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I am writing a specific priority queue. Its structure needs to be something as follows:

Priority(<int>)    Data(List<Object>)
1                  a, b, g, h
3                  c, d, j
4                  k
10                 e, f, i

I need to be able to efficiently find if a list exists for a given priority; if not, create the list and add the message, otherwise append the message to the existing list.

I have written a red-black tree, but this seems like overkill for this, and may not be the fastest solution. It also has the drawback of not being able to easily grab the messages by priority, which I need to be able to do once the writing has been completed.

I thought about Dictionary, but unless I am mistaken, it doesn't have a simple way to say "if the key __ exists, give me the value corresponding to it, otherwise give me null". Or am I missing something?


My current implementation is to have 32 fixed lists. The applicable list is added to and the applicable bit set in a 32-bit flag. I use De Bruijn's algorithm to get the LSB. This is efficient, but is adding other complexity that I want to alleviate.

share|improve this question might be relevant –  zespri May 14 '11 at 11:30
What's the range of the priority values? ie. will you only have priorities 1-10, or do you have the whole range of int-values? –  Lasse V. Karlsen May 14 '11 at 11:31
0 - 32 is quite sufficient. –  IanC May 14 '11 at 11:56

3 Answers 3

up vote 3 down vote accepted

Maybe you should use Dictionary<int,List<object>>

public void Add(int priority,object data)
       dictionary.Add(priority,new List<object>{data});
share|improve this answer
Thanks... works like a charm. "ContainsKey" did the trick :) –  IanC May 14 '11 at 11:39
TryGetValue pls :) –  nawfal Jun 5 '14 at 20:04

A SortedDictionary would fill the job. Just use TryGetValue() to conditionally find the list.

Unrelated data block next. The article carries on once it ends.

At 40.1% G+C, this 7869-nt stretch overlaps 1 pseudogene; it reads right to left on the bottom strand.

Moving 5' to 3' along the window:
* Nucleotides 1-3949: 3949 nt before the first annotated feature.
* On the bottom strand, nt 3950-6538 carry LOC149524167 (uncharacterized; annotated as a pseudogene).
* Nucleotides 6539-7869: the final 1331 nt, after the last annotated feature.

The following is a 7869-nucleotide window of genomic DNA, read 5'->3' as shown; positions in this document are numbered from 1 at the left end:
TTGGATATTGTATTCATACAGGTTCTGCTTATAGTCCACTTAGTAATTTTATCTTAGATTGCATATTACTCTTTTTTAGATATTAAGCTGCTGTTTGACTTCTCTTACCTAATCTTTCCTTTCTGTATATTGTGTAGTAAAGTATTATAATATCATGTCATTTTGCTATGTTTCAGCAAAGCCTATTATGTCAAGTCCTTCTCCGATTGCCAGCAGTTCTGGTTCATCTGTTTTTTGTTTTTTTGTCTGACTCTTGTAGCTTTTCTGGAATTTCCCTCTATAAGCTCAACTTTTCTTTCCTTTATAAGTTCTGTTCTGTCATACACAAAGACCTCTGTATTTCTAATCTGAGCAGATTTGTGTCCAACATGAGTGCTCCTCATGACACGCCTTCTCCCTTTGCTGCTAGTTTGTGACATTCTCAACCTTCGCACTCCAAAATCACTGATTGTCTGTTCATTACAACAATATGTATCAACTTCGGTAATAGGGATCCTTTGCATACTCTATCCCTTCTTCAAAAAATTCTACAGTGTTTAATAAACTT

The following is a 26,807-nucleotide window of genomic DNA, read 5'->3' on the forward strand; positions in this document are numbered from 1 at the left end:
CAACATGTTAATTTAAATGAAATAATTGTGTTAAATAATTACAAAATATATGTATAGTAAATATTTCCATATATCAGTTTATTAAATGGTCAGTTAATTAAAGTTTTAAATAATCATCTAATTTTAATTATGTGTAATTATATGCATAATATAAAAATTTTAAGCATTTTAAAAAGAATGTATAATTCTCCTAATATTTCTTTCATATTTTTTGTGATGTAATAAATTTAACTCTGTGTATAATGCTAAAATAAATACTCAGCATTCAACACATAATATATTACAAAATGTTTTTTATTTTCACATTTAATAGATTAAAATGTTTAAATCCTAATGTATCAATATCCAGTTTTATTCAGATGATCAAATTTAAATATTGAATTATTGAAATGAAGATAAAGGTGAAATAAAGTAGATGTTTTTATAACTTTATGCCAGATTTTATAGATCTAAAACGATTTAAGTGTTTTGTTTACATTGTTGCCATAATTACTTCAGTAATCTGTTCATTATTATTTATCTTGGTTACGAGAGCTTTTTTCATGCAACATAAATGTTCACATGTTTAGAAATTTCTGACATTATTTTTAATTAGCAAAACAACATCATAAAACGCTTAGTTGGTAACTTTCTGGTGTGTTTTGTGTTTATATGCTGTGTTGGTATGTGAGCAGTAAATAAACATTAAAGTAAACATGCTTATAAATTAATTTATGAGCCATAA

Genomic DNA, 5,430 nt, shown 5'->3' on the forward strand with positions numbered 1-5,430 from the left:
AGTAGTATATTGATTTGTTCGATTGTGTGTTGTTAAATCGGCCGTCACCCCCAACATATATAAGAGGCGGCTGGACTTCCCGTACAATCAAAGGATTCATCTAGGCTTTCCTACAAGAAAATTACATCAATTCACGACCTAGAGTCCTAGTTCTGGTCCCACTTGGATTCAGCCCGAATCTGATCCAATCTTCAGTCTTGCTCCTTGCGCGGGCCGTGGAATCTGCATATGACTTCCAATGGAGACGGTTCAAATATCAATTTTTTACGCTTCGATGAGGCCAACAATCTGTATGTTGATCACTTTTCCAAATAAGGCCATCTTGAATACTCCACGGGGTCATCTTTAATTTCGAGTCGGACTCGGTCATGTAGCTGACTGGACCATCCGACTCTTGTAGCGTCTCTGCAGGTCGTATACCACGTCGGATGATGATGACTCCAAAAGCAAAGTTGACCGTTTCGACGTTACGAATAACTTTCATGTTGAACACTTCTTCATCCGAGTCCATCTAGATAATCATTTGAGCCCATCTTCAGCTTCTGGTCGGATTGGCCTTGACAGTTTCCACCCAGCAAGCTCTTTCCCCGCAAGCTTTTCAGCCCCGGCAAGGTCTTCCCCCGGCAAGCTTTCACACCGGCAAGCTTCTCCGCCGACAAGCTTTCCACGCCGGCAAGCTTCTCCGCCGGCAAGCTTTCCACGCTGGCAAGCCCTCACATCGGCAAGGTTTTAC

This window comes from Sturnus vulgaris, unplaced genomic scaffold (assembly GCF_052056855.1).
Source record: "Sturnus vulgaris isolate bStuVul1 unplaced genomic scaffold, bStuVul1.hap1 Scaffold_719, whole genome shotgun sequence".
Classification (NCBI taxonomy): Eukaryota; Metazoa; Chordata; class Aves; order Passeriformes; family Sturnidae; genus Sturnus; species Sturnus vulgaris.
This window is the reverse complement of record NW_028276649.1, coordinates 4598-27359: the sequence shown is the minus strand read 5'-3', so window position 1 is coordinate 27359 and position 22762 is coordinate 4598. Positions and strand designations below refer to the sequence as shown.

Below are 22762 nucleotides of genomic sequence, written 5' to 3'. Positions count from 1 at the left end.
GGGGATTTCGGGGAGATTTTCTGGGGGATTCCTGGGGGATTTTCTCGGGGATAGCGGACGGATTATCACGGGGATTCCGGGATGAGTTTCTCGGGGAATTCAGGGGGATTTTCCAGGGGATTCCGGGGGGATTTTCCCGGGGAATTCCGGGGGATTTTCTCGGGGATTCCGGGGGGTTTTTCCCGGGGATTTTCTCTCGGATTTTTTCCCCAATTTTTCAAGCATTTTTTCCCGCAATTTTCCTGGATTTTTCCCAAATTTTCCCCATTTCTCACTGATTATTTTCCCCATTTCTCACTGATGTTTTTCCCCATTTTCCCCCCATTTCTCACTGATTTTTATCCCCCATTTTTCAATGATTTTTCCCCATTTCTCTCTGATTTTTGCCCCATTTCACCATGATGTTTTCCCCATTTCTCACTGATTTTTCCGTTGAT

share|improve this answer

Hm, what's wrong with Dictionary as the underlying container? You get O(1) access/insertion time on average, instead of O(log n) with rb-trees. Just wrap Dictionary according to your needs, for example:

internal public class PriorityQueue<TValue> 
    private Dictionary<int, List<TValue>> mDict;

    // only Add, TryGetValue shown...
    public void Add(int pPriority, TValue pInput) 
        List<TValue> tTmp;
        if (mDict.TryGetValue(pPriority, tTmp)) 
            mDict.Add(pPriority, new List<TValue>{ pInput });

    public bool TryGetValue(int pPriority, out List<TValue>) 
        // obvious...
share|improve this answer
@Stecya: Thanks for correcting the typos... –  Paul Michalik May 14 '11 at 11:49
This also works well. –  IanC May 14 '11 at 11:55
Strangely, this solution is slightly slower than the one I initially accepted when running in debug mode, but faster when running outside of VS. I wonder why. –  IanC May 14 '11 at 12:06
The first solution requires two dictionary lookups inside of Add: one for ContainsKey and one when using the indexer. The above solution does only one lookup (using TryGetValue). Theroretically, since both are O(1) on average there shouldn't be a difference, but you get the overhead of an additional method call and that O(1) is, hm well, just theory. Regarding the difference between debug and release modes: well, I'm just speculating, but I could imagine that there is some additional code injected when using ref parameters... –  Paul Michalik May 15 '11 at 9:09

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